Integrated Pest Management in Depth
IPM originated in agriculture and is based on the concept that there are agriculture pest levels, which can be tolerated without suffering significant crop production losses, and the cost of pesticide use is not justified. However, if the pest population exceeds a predetermined threshold, insecticides are applied to lower the population below the economic threshold.
The agriculture concept of IPM poses some problems for the structural pest control industry. Economic thresholds within the structural pest management industry are not commonly used because the customers’ aesthetic (economic) threshold is zero and their expectations often mandate that the pest problem be solved immediately.
Occasionally, action thresholds have been used within the structural pest management, for instance, the Department of Defense in a recent publication suggests that an average sticky trap catch of less than one cockroach per trap, per night does not justify pesticide application. It further suggests that trap catches of one to three cockroaches per trap, per night may require a spot treatment. However, this is an exceptional case in structural pest control.
A few organizations characterize IPM as an approach to pest management that considers the use of pesticides as an independent entity and not as a component of the program. This flies in the face of what IPM is and what its goal should be, the decision making process and planning program designed to identify specific pests and infestation sites, suppress the infestation with short-term solutions, and reduce the causes of infestation with long-term strategies.
How does IPM Work?
There are no quick fixes in this industry. If there were, cockroaches would have been eradicated a long time ago. Successful pest management programs depend on locating problem areas and harborages that are not always apparent. OMNIS practices IPM on all our customers. We believe it is the best approach to pest management today.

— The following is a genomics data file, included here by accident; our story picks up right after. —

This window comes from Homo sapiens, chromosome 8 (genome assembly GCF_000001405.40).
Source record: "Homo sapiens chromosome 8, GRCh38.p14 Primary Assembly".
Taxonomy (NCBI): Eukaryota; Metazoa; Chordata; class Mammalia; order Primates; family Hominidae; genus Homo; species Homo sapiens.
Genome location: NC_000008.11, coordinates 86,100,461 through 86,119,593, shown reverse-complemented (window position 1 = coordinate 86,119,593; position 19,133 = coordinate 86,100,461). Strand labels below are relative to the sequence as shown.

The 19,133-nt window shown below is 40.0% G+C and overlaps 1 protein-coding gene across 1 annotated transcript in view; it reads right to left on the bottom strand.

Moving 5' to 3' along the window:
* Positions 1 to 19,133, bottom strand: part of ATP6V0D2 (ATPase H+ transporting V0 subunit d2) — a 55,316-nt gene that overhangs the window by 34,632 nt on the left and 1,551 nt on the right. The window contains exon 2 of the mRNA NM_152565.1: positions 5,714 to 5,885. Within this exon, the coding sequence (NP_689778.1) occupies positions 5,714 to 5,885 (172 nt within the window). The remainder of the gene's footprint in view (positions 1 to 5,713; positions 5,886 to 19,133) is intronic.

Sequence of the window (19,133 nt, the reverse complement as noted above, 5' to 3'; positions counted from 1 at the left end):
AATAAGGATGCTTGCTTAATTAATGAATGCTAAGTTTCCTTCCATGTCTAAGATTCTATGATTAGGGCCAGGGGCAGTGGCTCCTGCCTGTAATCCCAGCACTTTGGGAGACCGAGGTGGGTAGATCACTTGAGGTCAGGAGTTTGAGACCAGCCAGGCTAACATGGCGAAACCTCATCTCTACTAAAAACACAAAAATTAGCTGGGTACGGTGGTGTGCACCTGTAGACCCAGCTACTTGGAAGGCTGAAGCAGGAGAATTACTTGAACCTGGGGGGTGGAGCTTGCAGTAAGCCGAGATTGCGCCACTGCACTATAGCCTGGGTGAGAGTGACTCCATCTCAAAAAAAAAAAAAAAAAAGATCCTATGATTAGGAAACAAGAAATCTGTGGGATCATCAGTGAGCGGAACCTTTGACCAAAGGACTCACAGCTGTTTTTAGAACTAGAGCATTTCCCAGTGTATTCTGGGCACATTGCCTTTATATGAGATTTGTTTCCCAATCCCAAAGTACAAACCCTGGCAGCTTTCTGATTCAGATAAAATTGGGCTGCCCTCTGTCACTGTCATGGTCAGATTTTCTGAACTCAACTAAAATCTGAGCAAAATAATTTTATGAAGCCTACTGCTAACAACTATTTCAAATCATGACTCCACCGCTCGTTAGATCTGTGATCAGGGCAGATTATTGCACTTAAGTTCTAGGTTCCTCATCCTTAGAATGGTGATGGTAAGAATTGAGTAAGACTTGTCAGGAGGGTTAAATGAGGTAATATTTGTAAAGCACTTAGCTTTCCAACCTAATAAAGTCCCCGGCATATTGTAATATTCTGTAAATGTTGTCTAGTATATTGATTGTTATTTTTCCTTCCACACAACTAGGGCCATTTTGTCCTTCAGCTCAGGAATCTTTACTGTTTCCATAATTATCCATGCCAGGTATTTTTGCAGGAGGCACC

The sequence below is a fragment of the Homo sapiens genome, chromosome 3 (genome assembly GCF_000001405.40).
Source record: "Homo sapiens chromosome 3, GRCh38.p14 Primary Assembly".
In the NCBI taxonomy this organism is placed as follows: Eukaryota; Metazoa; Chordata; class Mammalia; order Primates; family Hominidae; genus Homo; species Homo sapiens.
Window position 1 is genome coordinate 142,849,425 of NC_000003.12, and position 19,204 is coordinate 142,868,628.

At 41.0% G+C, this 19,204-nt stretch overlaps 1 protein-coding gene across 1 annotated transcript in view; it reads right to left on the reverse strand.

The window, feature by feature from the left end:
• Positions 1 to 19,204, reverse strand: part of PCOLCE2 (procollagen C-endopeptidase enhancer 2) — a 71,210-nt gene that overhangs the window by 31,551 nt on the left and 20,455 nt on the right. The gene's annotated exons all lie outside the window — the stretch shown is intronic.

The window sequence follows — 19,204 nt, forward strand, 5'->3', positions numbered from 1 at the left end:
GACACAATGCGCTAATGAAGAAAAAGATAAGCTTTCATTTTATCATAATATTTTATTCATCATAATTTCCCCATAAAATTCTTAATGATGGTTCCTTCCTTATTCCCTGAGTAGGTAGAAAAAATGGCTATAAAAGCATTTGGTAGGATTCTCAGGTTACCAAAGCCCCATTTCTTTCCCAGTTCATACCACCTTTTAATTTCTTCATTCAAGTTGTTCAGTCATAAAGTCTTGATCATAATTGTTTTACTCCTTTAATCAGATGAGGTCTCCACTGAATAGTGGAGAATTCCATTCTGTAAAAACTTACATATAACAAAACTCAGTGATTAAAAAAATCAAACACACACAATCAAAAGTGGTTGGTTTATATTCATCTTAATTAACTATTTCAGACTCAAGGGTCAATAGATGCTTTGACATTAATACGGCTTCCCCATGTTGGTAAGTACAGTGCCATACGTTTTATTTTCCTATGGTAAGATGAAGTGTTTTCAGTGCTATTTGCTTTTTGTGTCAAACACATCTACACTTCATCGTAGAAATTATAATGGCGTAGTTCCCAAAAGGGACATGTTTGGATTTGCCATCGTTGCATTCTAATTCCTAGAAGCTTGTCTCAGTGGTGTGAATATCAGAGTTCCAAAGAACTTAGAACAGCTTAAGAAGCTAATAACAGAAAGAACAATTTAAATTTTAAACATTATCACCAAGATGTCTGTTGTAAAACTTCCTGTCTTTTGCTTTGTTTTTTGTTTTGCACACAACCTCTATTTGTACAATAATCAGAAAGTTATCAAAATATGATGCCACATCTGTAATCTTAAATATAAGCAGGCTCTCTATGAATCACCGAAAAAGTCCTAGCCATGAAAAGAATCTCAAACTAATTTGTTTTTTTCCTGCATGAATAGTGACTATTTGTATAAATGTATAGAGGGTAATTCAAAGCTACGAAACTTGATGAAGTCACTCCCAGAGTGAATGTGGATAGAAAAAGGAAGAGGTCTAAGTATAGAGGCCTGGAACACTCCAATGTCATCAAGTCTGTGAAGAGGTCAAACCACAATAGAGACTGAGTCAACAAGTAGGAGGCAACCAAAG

An IPM program can include any or all of the following elements:
Cultural practices are those factors influenced by humans and their environments. Sanitation is the most important cultural practice affecting the success of a pest management plan, and it is a customer responsibility. Sanitation removes the essential elements for pest survival, i.e., food, water and shelter.
Biological techniques involve the use of living organisms or their by-products to control pests. Parasites and predators are very useful in controlling outdoor pests. However, there’s very little application indoors. Fungi, bacteria, and other microorganisms have been used successfully in a few situations indoors, and one of the most popular baits in the industry is derived from bacteria.
Mechanical devices have for hundreds of years been used to manage pest populations. There is probably no household in the United States that does not have a fly swatter. There are wind-up live traps, sticky traps, snap traps, and a variety of other devices for controlling rodents. Screening, netting, hardware cloth, caulking, and expandable foam are examples of a few of the products available in preventive pest control.
Physical techniques typically involve the use of heat or cold to control pest populations. Depending on the exposure time, temperatures above 140 degree F are usually sufficient to kill most stages of arthropods.
Pesticides are products designed to kill or control pests by affecting their behavior or growth, e.g., repellents, insect growth regulators, plant growth retardants, etc., and they are a crucial component of IPM.